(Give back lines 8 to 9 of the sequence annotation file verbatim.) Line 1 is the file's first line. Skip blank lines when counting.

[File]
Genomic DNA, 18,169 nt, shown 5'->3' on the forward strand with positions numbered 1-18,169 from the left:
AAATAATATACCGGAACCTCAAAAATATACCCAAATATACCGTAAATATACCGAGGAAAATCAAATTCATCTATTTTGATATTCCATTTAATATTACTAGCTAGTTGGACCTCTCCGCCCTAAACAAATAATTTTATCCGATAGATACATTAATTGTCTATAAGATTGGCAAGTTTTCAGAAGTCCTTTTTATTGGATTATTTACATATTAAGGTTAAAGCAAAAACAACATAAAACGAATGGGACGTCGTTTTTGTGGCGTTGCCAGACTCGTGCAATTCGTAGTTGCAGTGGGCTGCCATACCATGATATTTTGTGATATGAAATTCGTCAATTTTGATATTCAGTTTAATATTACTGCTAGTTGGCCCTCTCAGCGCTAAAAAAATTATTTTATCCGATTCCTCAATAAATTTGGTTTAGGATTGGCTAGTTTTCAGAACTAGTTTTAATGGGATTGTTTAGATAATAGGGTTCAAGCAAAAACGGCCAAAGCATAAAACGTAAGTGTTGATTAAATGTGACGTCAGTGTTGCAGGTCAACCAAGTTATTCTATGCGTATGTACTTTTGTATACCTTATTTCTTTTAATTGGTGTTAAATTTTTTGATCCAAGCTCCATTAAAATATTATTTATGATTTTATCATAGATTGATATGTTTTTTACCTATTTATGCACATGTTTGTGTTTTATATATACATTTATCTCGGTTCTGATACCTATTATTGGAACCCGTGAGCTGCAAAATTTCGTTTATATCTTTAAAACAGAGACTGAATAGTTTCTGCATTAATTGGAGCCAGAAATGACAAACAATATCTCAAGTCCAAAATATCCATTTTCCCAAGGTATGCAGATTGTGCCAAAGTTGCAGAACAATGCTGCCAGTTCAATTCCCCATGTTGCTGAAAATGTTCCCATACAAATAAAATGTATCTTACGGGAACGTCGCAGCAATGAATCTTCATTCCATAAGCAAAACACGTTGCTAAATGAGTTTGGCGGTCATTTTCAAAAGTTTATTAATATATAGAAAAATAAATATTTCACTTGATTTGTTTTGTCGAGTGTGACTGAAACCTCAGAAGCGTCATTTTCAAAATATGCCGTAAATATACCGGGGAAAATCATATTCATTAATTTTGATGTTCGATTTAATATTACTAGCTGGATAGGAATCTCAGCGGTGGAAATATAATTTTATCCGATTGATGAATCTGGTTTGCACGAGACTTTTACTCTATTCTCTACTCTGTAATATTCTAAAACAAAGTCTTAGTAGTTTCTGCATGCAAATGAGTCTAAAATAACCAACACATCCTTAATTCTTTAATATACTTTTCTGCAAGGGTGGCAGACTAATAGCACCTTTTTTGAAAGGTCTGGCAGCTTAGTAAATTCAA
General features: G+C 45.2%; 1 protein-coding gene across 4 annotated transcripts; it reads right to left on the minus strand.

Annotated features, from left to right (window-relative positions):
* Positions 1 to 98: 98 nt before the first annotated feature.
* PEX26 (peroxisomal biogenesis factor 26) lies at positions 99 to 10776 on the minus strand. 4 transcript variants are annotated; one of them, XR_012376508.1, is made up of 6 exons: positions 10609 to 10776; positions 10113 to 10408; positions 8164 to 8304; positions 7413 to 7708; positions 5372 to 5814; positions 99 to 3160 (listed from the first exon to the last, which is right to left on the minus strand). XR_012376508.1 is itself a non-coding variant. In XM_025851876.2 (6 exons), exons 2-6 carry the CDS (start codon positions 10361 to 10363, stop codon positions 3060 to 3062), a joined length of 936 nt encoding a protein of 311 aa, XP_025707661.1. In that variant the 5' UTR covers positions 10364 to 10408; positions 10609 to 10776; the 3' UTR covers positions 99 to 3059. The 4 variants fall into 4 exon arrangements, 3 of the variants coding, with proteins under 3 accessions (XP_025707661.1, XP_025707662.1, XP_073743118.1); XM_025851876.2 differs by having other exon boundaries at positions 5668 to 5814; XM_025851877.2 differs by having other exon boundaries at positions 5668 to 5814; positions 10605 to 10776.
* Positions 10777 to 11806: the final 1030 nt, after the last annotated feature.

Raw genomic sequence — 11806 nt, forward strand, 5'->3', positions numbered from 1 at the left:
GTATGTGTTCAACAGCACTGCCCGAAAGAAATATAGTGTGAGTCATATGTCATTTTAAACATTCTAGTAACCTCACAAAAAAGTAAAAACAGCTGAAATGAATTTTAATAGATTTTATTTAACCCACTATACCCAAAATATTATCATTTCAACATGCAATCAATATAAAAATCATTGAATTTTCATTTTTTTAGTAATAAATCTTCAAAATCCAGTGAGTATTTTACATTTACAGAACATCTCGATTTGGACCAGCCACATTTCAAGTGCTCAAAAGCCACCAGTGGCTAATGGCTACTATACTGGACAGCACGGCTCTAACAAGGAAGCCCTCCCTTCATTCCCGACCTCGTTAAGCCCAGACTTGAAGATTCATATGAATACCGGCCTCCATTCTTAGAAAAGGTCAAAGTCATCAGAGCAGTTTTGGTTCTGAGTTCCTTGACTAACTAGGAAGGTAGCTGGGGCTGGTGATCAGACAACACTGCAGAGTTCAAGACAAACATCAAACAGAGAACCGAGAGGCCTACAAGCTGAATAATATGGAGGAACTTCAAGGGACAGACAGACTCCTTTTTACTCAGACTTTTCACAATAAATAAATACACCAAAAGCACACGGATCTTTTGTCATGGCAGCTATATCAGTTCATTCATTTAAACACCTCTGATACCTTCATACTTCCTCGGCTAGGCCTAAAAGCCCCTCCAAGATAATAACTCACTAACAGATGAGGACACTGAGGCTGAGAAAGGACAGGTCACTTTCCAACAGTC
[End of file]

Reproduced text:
Raw genomic sequence — 11806 nt, forward strand, 5'->3', positions numbered from 1 at the left:
GTATGTGTTCAACAGCACTGCCCGAAAGAAATATAGTGTGAGTCATATGTCATTTTAAACATTCTAGTAACCTCACAAAAAAGTAAAAACAGCTGAAATGAATTTTAATAGATTTTATTTAACCCACTATACCCAAAATATTATCATTTCAACATGCAATCAATATAAAAATCATTGAATTTTCATTTTTTTAGTAATAAATCTTCAAAATCCAGTGAGTATTTTACATTTACAGAACATCTCGATTTGGACCAGCCACATTTCAAGTGCTCAAAAGCCACCAGTGGCTAATGGCTACTATACTGGACAGCACGGCTCTAACAAGGAAGCCCTCCCTTCATTCCCGACCTCGTTAAGCCCAGACTTGAAGATTCATATGAATACCGGCCTCCATTCTTAGAAAAGGTCAAAGTCATCAGAGCAGTTTTGGTTCTGAGTTCCTTGACTAACTAGGAAGGTAGCTGGGGCTGGTGATCAGACAACACTGCAGAGTTCAAGACAAACATCAAACAGAGAACCGAGAGGCCTACAAGCTGAATAATATGGAGGAACTTCAAGGGACAGACAGACTCCTTTTTACTCAGACTTTTCACAATAAATAAATACACCAAAAGCACACGGATCTTTTGTCATGGCAGCTATATCAGTTCATTCATTTAAACACCTCTGATACCTTCATACTTCCTCGGCTAGGCCTAAAAGCCCCTCCAAGATAATAACTCACTAACAGATGAGGACACTGAGGCTGAGAAAGGACAGGTCACTTTCCAACAGTC